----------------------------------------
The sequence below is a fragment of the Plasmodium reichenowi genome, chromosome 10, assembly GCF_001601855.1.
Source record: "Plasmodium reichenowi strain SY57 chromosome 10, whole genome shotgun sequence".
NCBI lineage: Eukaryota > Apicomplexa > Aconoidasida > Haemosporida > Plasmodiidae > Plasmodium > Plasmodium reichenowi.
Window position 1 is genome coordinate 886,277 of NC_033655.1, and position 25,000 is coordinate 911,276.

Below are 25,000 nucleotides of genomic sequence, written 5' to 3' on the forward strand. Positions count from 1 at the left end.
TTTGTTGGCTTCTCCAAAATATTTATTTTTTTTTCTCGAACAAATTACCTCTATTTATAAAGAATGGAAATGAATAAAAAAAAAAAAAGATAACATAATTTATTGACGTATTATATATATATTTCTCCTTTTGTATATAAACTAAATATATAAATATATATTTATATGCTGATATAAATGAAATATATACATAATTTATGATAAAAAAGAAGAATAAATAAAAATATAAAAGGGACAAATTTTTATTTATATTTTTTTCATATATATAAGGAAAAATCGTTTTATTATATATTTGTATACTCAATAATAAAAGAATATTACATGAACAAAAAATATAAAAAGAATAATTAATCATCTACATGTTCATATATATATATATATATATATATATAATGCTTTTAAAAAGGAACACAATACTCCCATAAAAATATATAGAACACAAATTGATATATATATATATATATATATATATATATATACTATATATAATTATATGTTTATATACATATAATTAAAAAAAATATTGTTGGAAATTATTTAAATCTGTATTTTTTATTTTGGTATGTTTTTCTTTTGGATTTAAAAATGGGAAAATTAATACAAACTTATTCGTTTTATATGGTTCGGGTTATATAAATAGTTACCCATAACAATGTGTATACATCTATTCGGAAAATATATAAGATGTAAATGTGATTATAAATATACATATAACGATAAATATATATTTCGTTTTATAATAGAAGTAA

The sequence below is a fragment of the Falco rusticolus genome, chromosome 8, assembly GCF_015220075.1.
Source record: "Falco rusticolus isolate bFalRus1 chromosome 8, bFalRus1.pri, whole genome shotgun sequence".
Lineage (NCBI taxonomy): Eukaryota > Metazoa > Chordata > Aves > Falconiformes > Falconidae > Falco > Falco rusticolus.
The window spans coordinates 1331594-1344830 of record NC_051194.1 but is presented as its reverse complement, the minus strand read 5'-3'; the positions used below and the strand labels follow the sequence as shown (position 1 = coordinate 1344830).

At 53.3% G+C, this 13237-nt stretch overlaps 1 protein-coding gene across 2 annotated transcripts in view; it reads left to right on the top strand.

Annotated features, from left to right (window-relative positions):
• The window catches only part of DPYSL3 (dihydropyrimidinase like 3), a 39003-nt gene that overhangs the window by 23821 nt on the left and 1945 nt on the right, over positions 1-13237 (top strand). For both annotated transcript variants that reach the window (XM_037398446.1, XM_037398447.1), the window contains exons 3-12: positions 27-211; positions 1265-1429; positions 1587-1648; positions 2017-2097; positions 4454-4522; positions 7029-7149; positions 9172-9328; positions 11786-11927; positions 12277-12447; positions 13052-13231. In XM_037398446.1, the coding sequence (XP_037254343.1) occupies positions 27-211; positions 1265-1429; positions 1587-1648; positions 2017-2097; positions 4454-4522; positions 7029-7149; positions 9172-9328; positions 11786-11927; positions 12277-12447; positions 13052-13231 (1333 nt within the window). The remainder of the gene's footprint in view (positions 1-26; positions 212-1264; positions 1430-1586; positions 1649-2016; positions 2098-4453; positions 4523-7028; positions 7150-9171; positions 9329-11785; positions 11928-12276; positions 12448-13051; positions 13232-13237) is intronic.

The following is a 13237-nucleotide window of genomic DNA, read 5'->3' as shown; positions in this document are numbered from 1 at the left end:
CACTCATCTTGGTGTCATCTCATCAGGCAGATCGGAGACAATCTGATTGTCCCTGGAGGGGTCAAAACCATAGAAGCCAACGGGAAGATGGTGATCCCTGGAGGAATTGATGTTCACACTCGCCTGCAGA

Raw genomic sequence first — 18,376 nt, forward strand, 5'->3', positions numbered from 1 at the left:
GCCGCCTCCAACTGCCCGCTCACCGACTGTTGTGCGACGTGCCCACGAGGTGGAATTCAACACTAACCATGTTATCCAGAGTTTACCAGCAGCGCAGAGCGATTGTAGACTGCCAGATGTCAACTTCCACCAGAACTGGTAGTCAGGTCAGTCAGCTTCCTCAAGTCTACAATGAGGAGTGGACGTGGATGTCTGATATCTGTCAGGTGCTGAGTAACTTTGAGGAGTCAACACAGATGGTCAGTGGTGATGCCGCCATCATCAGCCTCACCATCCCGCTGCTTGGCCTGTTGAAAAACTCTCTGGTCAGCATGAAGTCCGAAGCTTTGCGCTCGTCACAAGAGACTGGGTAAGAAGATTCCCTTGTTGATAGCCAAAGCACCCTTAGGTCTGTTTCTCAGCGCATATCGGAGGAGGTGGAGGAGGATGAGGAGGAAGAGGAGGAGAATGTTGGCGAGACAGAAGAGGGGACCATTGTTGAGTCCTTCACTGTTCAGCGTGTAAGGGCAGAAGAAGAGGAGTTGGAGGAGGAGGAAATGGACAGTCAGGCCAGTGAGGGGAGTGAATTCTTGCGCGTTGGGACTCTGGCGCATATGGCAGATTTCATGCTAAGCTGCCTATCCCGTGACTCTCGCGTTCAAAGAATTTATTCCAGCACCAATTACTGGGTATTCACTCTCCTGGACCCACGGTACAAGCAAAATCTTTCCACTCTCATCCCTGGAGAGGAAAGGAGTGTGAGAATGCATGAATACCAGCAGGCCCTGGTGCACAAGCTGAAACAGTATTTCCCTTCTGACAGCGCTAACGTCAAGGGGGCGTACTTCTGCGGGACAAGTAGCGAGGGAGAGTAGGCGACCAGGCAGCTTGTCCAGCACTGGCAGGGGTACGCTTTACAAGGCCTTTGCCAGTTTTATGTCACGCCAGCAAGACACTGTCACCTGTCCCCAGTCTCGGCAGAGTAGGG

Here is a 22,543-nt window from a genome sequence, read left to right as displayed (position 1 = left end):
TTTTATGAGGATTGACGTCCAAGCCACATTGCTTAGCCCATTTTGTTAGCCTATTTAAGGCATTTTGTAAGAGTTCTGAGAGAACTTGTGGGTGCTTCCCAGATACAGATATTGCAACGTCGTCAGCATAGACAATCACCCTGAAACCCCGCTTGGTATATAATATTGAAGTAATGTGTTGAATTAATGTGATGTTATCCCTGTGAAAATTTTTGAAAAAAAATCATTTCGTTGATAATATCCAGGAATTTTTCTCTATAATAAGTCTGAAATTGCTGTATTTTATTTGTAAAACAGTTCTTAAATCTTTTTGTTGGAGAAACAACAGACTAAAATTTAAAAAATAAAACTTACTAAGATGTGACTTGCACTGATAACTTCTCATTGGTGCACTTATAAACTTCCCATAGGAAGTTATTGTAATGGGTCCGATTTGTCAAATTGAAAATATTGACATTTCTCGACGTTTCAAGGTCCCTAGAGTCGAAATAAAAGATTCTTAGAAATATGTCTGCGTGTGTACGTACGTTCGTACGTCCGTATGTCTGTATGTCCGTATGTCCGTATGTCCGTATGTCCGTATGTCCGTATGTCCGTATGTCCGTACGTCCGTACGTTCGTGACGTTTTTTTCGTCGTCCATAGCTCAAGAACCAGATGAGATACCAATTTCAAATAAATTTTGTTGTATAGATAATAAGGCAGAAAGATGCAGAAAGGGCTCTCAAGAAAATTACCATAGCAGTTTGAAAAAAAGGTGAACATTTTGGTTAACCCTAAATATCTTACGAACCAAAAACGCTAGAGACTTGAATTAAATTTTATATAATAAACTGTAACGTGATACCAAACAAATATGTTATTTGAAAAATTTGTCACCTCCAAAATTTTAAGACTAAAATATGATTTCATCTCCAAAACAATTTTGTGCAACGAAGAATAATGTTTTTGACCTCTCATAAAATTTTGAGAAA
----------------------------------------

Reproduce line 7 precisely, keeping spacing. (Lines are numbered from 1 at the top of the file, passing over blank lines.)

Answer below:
The sequence below is a fragment of the Falco rusticolus genome, chromosome 8, assembly GCF_015220075.1.